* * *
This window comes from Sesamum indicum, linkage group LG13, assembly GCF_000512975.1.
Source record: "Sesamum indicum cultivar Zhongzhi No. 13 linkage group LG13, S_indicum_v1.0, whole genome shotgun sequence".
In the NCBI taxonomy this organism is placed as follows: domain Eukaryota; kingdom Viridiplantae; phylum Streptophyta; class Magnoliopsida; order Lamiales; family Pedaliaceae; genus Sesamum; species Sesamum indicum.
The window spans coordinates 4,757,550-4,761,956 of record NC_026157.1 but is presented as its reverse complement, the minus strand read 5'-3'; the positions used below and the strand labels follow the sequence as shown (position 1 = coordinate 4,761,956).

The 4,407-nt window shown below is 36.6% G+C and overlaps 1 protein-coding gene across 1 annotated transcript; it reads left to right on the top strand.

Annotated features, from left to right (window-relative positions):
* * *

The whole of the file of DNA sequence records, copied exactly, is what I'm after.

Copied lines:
This window comes from Sesamum indicum, linkage group LG13, assembly GCF_000512975.1.
Source record: "Sesamum indicum cultivar Zhongzhi No. 13 linkage group LG13, S_indicum_v1.0, whole genome shotgun sequence".
In the NCBI taxonomy this organism is placed as follows: domain Eukaryota; kingdom Viridiplantae; phylum Streptophyta; class Magnoliopsida; order Lamiales; family Pedaliaceae; genus Sesamum; species Sesamum indicum.
The window spans coordinates 4,757,550-4,761,956 of record NC_026157.1 but is presented as its reverse complement, the minus strand read 5'-3'; the positions used below and the strand labels follow the sequence as shown (position 1 = coordinate 4,761,956).

The 4,407-nt window shown below is 36.6% G+C and overlaps 1 protein-coding gene across 1 annotated transcript; it reads left to right on the top strand.

Annotated features, from left to right (window-relative positions):